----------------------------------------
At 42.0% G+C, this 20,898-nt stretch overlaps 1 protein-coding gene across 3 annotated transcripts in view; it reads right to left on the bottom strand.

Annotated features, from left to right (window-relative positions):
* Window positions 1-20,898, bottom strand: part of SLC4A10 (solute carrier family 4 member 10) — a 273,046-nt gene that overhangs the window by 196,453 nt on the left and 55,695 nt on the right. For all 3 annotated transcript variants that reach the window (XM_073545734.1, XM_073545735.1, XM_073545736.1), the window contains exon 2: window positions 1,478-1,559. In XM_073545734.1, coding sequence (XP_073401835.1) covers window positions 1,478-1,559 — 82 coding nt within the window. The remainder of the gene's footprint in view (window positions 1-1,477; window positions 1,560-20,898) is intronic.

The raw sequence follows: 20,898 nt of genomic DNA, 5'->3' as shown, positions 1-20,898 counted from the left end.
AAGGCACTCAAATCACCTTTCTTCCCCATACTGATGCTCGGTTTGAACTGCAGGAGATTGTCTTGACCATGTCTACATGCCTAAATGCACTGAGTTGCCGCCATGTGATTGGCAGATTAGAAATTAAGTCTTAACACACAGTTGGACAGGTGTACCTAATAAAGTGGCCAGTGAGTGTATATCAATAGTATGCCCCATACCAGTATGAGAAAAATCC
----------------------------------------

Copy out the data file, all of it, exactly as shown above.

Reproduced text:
At 42.0% G+C, this 20,898-nt stretch overlaps 1 protein-coding gene across 3 annotated transcripts in view; it reads right to left on the bottom strand.

Annotated features, from left to right (window-relative positions):
* Window positions 1-20,898, bottom strand: part of SLC4A10 (solute carrier family 4 member 10) — a 273,046-nt gene that overhangs the window by 196,453 nt on the left and 55,695 nt on the right. For all 3 annotated transcript variants that reach the window (XM_073545734.1, XM_073545735.1, XM_073545736.1), the window contains exon 2: window positions 1,478-1,559. In XM_073545734.1, coding sequence (XP_073401835.1) covers window positions 1,478-1,559 — 82 coding nt within the window. The remainder of the gene's footprint in view (window positions 1-1,477; window positions 1,560-20,898) is intronic.

The raw sequence follows: 20,898 nt of genomic DNA, 5'->3' as shown, positions 1-20,898 counted from the left end.
AAGGCACTCAAATCACCTTTCTTCCCCATACTGATGCTCGGTTTGAACTGCAGGAGATTGTCTTGACCATGTCTACATGCCTAAATGCACTGAGTTGCCGCCATGTGATTGGCAGATTAGAAATTAAGTCTTAACACACAGTTGGACAGGTGTACCTAATAAAGTGGCCAGTGAGTGTATATCAATAGTATGCCCCATACCAGTATGAGAAAAATCC